Stop The Traffik Welcomes Cadbury's Australia Fairtrade Move

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26th August 2009, 11:31am - Views: 1024

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Media Release



26 August 2009

The STOP THE TRAFFIK Australia Coalition has welcomed the announcement by Cadbury

and the Fairtrade Association today that Cadbury’s Dairy Milk Chocolate

will go Fairtrade

certified in Australia within a year.

“This is great news for impoverished cocoa farmers in West Africa and will help greatly in the

efforts to end child slavery on cocoa plantations”, said Dr Mark Zirnsak, a spokesperson for

the STOP THE TRAFFIK Coalition. “It is also great news for Australian chocolate consumers,

expanding their choice of chocolate that has been certified to be free of child slave labour

and labour that has been trafficked onto the cocoa plantations.”

On 4 March 2009, Cadbury and the Fairtrade Foundation announced that as of the middle of

the year the Cadbury Diary Milk line in the UK and Ireland would become Fairtrade certified,

which has already started to happen.

Today’s announcement extends that commitment to


It is estimated that there are tens of thousands of children trapped in slave-like labour

conditions on cocoa plantations and farms in Ghana. In 2001 the chocolate industry

promised to eliminate the use of exploited child labour on cocoa farms

in West Africa by

2005, but have failed to deliver on the promise. 

By Cadbury’s own assessment 75% of the world’s production of cocoa comes from West

Africa – Ghana, Nigeria, Côte d’Ivoire and Cameroon.

Cadbury was the first mainstream chocolate company to announce that it will use Fairtrade

certified cocoa for a main-line product line. Fairtrade certification ensures that the farmers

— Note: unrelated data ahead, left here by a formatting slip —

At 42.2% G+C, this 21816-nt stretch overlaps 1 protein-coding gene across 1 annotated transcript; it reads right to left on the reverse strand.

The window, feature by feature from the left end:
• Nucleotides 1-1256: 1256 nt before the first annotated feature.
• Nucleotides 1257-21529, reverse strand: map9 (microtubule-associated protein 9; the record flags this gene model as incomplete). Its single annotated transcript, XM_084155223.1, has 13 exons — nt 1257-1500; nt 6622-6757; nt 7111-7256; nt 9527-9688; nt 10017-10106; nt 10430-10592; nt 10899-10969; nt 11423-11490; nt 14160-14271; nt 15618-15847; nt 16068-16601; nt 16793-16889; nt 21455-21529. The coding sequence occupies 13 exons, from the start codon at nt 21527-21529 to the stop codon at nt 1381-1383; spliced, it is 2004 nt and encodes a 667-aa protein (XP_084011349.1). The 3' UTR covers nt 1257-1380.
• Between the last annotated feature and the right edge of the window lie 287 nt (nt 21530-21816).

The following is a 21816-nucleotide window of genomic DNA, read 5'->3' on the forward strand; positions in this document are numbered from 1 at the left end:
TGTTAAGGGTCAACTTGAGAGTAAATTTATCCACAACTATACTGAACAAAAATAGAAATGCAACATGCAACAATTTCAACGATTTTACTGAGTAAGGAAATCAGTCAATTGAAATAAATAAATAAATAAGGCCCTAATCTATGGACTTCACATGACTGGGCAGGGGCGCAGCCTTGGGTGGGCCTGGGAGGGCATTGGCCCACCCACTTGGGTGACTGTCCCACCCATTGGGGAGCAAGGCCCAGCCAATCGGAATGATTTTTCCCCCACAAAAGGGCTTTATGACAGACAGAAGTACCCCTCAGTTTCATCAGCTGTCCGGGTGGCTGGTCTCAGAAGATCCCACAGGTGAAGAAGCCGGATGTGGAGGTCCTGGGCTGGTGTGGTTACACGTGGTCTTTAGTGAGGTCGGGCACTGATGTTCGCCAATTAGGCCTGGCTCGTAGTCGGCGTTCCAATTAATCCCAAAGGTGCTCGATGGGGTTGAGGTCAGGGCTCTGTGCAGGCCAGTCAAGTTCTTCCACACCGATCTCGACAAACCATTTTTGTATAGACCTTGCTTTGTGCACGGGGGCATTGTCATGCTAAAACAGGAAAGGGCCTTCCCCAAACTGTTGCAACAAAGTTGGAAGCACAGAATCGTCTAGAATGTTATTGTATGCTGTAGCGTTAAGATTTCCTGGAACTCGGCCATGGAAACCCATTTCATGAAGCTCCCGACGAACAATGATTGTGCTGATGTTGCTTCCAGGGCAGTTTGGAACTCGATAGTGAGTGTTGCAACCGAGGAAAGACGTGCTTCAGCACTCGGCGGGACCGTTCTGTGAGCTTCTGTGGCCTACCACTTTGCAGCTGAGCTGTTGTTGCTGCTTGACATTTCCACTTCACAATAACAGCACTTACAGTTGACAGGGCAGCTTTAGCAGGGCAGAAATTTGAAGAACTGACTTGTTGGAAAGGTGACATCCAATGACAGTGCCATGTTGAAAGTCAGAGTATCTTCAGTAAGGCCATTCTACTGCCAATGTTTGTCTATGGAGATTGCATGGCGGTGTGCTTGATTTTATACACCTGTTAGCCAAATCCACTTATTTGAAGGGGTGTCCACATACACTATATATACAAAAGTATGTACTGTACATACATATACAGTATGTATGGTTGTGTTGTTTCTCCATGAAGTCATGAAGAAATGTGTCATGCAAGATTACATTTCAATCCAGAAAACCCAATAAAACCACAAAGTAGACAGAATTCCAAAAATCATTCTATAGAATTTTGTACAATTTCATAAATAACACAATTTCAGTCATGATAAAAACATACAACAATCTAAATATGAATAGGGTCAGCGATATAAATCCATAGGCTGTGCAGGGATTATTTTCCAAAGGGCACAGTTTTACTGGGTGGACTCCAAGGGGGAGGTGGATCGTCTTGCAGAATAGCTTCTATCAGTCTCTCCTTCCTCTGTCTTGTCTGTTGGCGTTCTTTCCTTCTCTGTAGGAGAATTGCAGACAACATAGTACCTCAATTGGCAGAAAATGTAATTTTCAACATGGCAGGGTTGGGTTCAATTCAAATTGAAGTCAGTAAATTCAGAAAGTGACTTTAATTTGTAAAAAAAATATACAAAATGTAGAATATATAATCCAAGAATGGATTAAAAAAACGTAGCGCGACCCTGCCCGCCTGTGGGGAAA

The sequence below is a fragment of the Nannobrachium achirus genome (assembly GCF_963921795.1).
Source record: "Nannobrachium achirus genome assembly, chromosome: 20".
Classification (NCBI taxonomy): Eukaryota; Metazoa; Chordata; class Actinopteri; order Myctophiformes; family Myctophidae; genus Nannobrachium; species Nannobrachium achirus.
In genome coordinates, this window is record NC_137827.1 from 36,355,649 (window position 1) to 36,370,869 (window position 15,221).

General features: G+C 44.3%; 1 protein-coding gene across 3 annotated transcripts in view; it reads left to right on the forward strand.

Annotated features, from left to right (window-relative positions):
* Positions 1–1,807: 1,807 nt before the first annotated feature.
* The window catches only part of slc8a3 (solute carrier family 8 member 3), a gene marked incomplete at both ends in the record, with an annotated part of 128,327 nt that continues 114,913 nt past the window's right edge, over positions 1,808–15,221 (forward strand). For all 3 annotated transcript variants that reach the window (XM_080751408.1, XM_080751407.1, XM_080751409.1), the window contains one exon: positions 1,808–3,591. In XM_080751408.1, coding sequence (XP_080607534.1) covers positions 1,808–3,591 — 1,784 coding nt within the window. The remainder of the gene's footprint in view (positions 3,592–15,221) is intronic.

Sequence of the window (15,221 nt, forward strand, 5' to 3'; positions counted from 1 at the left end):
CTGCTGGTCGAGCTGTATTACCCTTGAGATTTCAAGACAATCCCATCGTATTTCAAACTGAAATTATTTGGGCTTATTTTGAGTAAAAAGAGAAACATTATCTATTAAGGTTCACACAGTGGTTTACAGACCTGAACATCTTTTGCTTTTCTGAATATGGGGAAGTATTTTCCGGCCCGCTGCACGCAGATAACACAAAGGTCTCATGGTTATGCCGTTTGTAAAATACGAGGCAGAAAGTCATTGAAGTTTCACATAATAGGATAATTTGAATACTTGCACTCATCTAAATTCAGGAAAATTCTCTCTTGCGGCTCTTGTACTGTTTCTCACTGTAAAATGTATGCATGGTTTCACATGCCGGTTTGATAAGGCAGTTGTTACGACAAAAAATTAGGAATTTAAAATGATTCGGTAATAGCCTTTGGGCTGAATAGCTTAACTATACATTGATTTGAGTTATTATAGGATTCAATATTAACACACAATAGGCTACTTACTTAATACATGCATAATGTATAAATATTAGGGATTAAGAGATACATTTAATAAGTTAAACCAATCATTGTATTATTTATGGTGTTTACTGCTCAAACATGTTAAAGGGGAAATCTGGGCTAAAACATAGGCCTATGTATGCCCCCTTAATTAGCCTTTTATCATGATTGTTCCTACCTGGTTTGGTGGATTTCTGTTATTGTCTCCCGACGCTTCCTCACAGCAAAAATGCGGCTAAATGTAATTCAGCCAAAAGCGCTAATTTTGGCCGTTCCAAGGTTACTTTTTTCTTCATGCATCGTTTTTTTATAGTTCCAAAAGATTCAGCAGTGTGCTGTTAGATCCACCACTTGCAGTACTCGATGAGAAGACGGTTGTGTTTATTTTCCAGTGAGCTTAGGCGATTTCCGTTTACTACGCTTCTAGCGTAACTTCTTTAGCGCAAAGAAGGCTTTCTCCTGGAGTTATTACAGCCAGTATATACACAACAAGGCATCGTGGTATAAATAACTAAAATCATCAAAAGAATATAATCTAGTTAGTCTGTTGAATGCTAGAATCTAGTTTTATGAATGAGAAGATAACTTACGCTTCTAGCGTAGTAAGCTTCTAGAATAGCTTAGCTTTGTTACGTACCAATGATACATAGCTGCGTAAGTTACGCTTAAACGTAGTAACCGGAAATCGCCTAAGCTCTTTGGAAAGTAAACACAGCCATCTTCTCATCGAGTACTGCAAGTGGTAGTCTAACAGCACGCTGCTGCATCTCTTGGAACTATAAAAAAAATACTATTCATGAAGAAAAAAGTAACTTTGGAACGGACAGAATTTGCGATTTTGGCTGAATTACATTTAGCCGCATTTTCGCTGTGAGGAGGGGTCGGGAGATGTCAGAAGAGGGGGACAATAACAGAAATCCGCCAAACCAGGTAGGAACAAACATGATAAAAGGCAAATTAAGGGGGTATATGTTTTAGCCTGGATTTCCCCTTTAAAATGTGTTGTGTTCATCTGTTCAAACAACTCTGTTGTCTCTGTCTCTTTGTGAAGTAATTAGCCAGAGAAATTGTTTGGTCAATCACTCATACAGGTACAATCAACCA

growing the cocoa get a decent price for their produce.  Fairtrade standards explicitly prohibit

the use of forced or slave labour and monitor against these standards. Mars has promised to

use only Rainforest Alliance certified cocoa in all their chocolate products by 2020.

“Cadbury should announce a timeline by which all their chocolate products will only use

cocoa that is certified to be free of child slave labour”, said Captain Danielle Strickland of

STOP THE TRAFFIK Australia. “Hopefully their decision will put more pressure on

companies like Nestlé and Lindt to follow suit.”

Nestlé is being prosecuted in the US courts in a civil case for the use of exploited child labour

in the cocoa it uses in its chocolate products. 

Media Contacts

Mark Zirnsak, 0409 166 915

Danielle Strickland, 0439 205 236

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STOP THE TRAFFIK Australia is part of the global STOP THE TRAFFIK movement that was

formed in the UK around the 200th anniversary of the abolition of the slave trade in the British


STOP THE TRAFFIK advocates for action to:

Prevent the Sale of People, 

Prosecute the Traffickers, and 

Protect the Victims.


In Australia the organisations that are members of STOP THE TRAFFIK currently are:

The Salvation Army; 

Justice and International Mission Unit, Synod of Victoria and Tasmania, Uniting Church in


Good Shepherd Social Justice Network; 

Anti-Slavery Society; 

Australian Catholic Religious Against Trafficking of Humans (ACRATH); 

Oaktree Foundation;  

Project Respect; 

Baptist World Aid Australia; 

UN Association of Australia;

Caritas Australia; and

National Council of Jewish Women Australia (Vic)

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